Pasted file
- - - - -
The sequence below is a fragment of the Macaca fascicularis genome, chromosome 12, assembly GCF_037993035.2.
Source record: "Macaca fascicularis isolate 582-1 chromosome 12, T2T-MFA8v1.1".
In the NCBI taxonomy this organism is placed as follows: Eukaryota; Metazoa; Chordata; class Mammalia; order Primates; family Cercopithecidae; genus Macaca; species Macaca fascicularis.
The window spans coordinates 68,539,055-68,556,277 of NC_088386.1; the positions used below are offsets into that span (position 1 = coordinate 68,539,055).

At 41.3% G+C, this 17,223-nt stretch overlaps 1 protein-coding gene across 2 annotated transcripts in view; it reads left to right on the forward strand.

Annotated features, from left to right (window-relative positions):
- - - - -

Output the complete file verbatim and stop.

The sequence below is a fragment of the Macaca fascicularis genome, chromosome 12, assembly GCF_037993035.2.
Source record: "Macaca fascicularis isolate 582-1 chromosome 12, T2T-MFA8v1.1".
In the NCBI taxonomy this organism is placed as follows: Eukaryota; Metazoa; Chordata; class Mammalia; order Primates; family Cercopithecidae; genus Macaca; species Macaca fascicularis.
The window spans coordinates 68,539,055-68,556,277 of NC_088386.1; the positions used below are offsets into that span (position 1 = coordinate 68,539,055).

At 41.3% G+C, this 17,223-nt stretch overlaps 1 protein-coding gene across 2 annotated transcripts in view; it reads left to right on the forward strand.

Annotated features, from left to right (window-relative positions):